For biomedical and healthcare entrepreneurs, a good idea is not enough. To get an idea, invention or discovery to market takes not only persistence, grit and good luck, but also four things that are the bedrock of bioentrepreneurship: education and know-how (knowledge, skills and abilities), experience, networks and money.
SoPE Box: Bioentrepreneurs sit on a four-legged stool
Most biomedical and healthcare workers are technopreneurs. They create or discover something and then look for someone to make or buy it. Market perceivers, on the other hand, see the process in reverse, identifying a large unmet market opportunity and crafting a solution with a compelling value proposition. The reality is that for a biobusiness to be successful, like any other business, it must satisfy three criteria: it must satisfy a customer need or want or deliver something customers don't yet know they want; it must solve their problem and create customer-defined value; and it must have a business model that generates sustainable profits. Bioentrepreneurship education meets these learning objectives. It does not teach people how to be entrepreneurs any more than a surgical residency can teach someone how to be a surgeon. We take those with the inherent personality traits and talents and teach them about entrepreneurship and how to create value.
Like old Dr. Osler said, to learn about medicine without seeing patients is to never go to sea at all. The same holds true for bioentrepreneurship. Case studies are useful but only to a certain extent. Bioentrepreneurs need to fail early and fail often to be successful. They need "clinical experience" to grow. Internships, knowledge exchange and transfer programs and entry-level jobs fill the gap and put them on the right road early.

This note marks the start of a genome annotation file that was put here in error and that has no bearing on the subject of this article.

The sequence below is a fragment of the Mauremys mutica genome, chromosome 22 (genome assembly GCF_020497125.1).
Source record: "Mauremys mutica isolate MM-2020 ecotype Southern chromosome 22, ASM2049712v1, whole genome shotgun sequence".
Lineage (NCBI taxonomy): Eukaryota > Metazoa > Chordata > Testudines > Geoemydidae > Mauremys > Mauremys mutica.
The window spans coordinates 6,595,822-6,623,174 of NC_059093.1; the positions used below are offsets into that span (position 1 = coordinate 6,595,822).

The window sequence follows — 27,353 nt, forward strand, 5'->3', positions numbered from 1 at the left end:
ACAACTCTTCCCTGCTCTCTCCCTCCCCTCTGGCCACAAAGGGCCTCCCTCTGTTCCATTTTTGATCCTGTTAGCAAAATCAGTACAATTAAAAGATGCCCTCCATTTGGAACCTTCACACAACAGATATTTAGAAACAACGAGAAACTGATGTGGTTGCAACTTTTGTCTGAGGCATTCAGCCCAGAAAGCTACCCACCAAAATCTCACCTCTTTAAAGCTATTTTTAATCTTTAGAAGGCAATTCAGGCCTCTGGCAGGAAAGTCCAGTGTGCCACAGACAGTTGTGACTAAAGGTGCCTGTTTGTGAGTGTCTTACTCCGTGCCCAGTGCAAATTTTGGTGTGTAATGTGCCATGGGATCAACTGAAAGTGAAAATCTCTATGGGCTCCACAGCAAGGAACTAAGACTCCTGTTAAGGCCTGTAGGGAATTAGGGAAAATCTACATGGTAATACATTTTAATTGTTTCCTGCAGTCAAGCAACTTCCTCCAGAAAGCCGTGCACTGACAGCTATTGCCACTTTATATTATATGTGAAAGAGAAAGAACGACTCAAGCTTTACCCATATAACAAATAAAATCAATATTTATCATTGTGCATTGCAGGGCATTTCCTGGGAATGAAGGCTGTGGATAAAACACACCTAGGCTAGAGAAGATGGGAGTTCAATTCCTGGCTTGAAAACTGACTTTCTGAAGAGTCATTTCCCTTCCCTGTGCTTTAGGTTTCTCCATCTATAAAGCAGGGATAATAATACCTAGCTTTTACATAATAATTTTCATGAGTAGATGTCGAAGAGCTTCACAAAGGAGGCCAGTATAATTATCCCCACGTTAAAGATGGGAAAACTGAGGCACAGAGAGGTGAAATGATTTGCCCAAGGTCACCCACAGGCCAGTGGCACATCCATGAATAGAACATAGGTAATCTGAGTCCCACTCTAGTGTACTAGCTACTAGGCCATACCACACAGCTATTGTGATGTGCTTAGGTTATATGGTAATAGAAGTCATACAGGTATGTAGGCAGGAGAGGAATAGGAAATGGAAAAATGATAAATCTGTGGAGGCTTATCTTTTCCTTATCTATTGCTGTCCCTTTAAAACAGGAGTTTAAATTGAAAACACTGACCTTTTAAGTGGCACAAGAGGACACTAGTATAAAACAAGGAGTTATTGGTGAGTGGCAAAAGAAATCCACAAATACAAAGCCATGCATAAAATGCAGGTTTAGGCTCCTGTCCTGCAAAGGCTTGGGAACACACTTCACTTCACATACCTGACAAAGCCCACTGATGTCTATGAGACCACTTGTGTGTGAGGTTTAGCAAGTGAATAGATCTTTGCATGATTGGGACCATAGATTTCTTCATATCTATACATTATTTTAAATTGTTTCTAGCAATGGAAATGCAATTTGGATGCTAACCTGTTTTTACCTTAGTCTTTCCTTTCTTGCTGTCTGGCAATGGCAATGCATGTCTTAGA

Life science technology entrepreneurship is a full-contact relay race that requires multiply talented individuals all pulling toward the same goal. The size and pressure of networks in a robust innovation ecosystem is a key determinant of success, whether it be a technology transfer office in a university, a business or an individual. Social and personal networking are critical survival skills.
Ultimately, despite the best intentions or disruptiveness of the idea, firms need money to start and grow. Access to capital, particularly early, high-risk seed-stage capital to get companies through the "valley of death" determines who will survive to the next stage and who won't. Most money for bioscience ventures is in the major U.S. and international bioclusters. Sometimes, innovators just have to follow the money.
Biomedical entrepreneurs sit on a four-legged stool. That wobbling feeling you sense is a short leg. Be sure you establish a firm foundation and the door to opportunity will open quickly.
Dr. Arlen MeyersProfessor of otolaryngology, engineering and dentistryUniversity of ColoradoFounder, CEO and president Society of Physician Entrepreneurs
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